New Fact Sheets Added for Invasive Plants and Weeds

New Fact Sheets Added for Invasive Plants and Weeds

The Renz lab in the UW-Madison Agronomy Department in cooperation with University of Wisconsin-Extension Team Horticulture, Wisconsin Department of Natural Resources, and the Midwest Invasive Plant Network has continued the development of a series of fact sheets on invasive plants and urban weeds that was started in 2009. This series summarizes important identifying characteristics for each featured species, as well as information necessary for developing a management plan. The bulk of each sheet lays out non-chemical and chemical control methods. Information highlighted includes timing of treatment for each technique, effectiveness of treatments, and remarks and cautions particular to each technique. The products or techniques included are in common use or are known to provide effective control as documented by researchers and land managers. Those products and techniques that do not provide sufficient control or lack information for effectiveness on target species have been omitted. It is our hope that these sheets will provide everyone with the information needed to manage invasive species in their specific situation.

We are releasing 18 new sheets, representing 23 species. This brings the series to a total of 33 sheets and 44 species. You might have seen the original batch of species, but with this new release we have updated all of our sheets to include new herbicide products and a rating system that allows the user to compare the effectiveness of control techniques. The control information is given as a percentage of the original infestation that is controlled the year of the application and the year after the initial application with no subsequent application of control.

All of the sheets are available at the UW-Extension Weed Science web site ( or you can follow the links below directly to a species.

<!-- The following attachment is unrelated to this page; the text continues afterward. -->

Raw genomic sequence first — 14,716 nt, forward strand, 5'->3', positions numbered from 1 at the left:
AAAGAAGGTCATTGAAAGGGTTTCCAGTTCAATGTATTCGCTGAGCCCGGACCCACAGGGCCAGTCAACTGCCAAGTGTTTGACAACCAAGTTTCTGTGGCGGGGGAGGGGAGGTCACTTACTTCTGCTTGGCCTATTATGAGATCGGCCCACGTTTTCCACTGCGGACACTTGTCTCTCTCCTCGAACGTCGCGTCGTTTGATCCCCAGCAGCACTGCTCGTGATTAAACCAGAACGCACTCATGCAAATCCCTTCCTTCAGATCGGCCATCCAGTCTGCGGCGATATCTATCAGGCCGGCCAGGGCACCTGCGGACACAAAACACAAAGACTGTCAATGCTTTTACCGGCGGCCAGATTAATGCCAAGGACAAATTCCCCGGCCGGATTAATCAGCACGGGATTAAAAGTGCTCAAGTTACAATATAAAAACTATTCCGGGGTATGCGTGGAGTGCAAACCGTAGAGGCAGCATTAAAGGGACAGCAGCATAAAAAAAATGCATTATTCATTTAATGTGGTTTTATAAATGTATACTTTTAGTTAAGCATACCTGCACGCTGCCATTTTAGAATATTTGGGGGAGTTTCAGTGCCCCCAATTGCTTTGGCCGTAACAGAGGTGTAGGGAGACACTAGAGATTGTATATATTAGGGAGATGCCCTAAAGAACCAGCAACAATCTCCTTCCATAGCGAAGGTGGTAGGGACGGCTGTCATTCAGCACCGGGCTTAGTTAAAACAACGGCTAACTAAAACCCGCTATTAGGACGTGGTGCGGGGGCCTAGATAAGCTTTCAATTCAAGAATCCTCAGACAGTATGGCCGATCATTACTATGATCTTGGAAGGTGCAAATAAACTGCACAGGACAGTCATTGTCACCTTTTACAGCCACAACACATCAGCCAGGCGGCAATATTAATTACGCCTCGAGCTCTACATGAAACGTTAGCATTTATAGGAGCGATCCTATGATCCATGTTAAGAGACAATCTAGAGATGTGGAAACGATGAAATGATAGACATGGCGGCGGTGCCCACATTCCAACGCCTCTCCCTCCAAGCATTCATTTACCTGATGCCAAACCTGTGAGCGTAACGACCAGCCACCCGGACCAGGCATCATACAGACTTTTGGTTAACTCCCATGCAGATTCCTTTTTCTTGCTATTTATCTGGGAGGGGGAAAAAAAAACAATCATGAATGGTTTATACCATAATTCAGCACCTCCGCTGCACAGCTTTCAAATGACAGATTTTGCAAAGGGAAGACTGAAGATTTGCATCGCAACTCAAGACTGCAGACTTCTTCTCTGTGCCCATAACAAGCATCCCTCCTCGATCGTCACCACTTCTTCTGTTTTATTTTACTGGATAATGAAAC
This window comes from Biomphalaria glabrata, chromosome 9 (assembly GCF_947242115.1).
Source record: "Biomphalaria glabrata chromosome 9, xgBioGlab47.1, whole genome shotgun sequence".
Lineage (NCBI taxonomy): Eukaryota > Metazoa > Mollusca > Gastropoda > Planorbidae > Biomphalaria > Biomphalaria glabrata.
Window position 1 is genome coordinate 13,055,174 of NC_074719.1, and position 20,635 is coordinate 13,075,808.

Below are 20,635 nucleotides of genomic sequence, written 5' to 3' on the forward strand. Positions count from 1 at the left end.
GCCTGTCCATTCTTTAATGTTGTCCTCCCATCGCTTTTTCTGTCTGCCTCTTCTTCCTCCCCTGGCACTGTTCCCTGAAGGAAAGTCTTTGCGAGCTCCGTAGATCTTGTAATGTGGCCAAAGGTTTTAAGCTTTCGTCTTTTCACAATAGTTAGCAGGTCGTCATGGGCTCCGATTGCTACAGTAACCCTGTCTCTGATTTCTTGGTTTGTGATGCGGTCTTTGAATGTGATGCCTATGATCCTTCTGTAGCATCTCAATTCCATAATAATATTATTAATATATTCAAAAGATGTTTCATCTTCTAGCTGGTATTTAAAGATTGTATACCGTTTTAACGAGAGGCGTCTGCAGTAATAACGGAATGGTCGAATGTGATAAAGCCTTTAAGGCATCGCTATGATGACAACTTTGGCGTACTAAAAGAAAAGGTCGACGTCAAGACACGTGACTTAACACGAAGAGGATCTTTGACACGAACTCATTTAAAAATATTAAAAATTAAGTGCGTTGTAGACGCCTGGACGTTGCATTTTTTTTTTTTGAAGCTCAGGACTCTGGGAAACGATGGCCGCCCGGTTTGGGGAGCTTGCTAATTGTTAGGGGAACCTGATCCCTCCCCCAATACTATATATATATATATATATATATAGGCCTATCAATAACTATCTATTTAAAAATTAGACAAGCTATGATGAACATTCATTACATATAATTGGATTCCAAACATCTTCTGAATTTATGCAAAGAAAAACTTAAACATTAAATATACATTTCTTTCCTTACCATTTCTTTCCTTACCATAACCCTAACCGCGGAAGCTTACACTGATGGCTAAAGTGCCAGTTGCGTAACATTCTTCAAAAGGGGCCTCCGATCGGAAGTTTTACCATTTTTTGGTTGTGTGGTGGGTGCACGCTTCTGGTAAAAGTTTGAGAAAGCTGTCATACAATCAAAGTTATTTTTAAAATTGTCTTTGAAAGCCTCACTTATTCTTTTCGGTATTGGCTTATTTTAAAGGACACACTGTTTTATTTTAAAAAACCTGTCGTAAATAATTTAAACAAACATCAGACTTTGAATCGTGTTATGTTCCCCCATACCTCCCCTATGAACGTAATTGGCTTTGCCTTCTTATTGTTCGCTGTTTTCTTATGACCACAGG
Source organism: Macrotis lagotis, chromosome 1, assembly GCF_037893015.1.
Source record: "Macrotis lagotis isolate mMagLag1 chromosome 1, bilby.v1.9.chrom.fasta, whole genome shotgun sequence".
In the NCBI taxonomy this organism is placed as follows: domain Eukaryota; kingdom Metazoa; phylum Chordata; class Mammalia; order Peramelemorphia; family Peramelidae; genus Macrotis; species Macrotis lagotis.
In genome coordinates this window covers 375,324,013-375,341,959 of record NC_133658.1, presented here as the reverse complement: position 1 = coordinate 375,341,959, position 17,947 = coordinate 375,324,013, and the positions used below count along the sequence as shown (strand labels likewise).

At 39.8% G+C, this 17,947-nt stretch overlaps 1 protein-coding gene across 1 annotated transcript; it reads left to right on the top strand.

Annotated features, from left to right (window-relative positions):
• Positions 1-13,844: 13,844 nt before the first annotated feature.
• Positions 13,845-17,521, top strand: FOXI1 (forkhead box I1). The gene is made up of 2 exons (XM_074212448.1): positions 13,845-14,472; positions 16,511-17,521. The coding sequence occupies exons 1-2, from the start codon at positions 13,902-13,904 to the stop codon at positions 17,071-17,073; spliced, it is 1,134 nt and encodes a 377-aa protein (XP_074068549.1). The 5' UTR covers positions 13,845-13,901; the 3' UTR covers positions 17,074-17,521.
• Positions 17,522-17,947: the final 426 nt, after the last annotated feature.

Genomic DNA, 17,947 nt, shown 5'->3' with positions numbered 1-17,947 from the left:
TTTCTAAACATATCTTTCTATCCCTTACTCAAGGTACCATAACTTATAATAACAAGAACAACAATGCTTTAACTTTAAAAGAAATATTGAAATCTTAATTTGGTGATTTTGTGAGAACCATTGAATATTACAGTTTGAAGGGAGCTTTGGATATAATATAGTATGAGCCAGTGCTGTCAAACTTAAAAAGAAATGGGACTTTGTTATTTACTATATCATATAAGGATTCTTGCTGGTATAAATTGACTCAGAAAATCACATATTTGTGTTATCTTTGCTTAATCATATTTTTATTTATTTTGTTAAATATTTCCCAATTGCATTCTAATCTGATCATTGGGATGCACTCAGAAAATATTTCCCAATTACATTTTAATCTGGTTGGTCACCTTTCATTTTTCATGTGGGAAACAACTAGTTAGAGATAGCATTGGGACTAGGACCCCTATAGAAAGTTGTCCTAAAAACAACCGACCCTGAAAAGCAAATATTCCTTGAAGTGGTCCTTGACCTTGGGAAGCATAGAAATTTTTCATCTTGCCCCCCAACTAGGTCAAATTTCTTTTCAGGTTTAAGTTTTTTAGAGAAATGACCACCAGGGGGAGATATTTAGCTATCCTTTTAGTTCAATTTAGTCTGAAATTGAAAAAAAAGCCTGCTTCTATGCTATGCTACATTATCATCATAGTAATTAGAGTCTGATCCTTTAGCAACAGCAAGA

Original fact sheets:

black swallow-wort – Vincetoxicum nigrum

buckthorns – Rhamnus cathartica and Frangula alnus

bush honeysuckles – Lonicera spp.

Canada thistle – Cirsium arvense

creeping bellflower – Campanula rapunculoides

dame’s rocket – Hesperis matronalis

garlic mustard – Alliaria petiolata

hedge-parslys – Torilis spp.

hill mustard – Bunias orientalis

Japanese honeysuckle – Lonicera japonica

Japanese knotweed – Polygonum cuspidatum

poison-hemlock – Conium maculatum

spotted knapweed – Centaurea stoebe

teasels – Dipsacus spp.

wild parsnip – Pastinaca sativa

 New fact sheets:

Asian bittersweet – Celastrus orbiculatus

biennial thistles – bull Cirsium vulgare, European marsh Cirsium palustre, musk Carduus nutans, plumeless – Carduus acanthoides

bird’s-foot trefoil – Lotus corniculatus

black locust – Robinia pseudoacacia

common tansy – Tanacetum vulgare

crown-vetch – Securigera varia 

field bindweed – Convolvulus arvensis

Japanese hop – Humulus japonicas

Japanese stiltgrass – Microstegium vimineum

leafy spurge – Euphorbia esula

multiflora rose – Rosa multiflora

privet – Ligustrum spp.

purple loosestrife – Lythrum salicaria

quackgrass – Elymus repens

sericea lespedeza – Lespedeza cuneata

sweetclovers – Melilotus spp.

tree-of-heaven – Ailanthus altissima

wild chervil – Anthriscus sylvestris

This information can be accessed in the form of a searchable database (